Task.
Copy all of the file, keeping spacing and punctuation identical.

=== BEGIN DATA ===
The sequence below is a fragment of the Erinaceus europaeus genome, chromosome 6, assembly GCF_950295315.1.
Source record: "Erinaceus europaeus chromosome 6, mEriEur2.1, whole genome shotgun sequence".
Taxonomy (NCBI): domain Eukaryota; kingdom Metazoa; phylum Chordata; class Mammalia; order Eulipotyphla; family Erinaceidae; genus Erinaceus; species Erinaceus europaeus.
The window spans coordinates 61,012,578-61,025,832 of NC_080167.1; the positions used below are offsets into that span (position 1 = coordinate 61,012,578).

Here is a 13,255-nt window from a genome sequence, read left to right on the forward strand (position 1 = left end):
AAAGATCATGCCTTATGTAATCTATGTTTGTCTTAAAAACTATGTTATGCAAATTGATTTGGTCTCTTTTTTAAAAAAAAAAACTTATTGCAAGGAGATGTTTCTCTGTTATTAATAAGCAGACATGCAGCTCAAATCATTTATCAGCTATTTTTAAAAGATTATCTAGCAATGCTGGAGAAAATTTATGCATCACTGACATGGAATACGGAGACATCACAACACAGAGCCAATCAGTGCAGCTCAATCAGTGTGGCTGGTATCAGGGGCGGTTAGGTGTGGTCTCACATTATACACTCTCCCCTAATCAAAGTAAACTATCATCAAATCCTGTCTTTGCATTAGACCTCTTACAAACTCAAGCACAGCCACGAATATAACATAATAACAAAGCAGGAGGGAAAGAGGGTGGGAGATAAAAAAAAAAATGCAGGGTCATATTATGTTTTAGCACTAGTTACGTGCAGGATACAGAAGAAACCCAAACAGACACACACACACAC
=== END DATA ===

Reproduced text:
The sequence below is a fragment of the Erinaceus europaeus genome, chromosome 6, assembly GCF_950295315.1.
Source record: "Erinaceus europaeus chromosome 6, mEriEur2.1, whole genome shotgun sequence".
Taxonomy (NCBI): domain Eukaryota; kingdom Metazoa; phylum Chordata; class Mammalia; order Eulipotyphla; family Erinaceidae; genus Erinaceus; species Erinaceus europaeus.
The window spans coordinates 61,012,578-61,025,832 of NC_080167.1; the positions used below are offsets into that span (position 1 = coordinate 61,012,578).

Here is a 13,255-nt window from a genome sequence, read left to right on the forward strand (position 1 = left end):
AAAGATCATGCCTTATGTAATCTATGTTTGTCTTAAAAACTATGTTATGCAAATTGATTTGGTCTCTTTTTTAAAAAAAAAAACTTATTGCAAGGAGATGTTTCTCTGTTATTAATAAGCAGACATGCAGCTCAAATCATTTATCAGCTATTTTTAAAAGATTATCTAGCAATGCTGGAGAAAATTTATGCATCACTGACATGGAATACGGAGACATCACAACACAGAGCCAATCAGTGCAGCTCAATCAGTGTGGCTGGTATCAGGGGCGGTTAGGTGTGGTCTCACATTATACACTCTCCCCTAATCAAAGTAAACTATCATCAAATCCTGTCTTTGCATTAGACCTCTTACAAACTCAAGCACAGCCACGAATATAACATAATAACAAAGCAGGAGGGAAAGAGGGTGGGAGATAAAAAAAAAAATGCAGGGTCATATTATGTTTTAGCACTAGTTACGTGCAGGATACAGAAGAAACCCAAACAGACACACACACACAC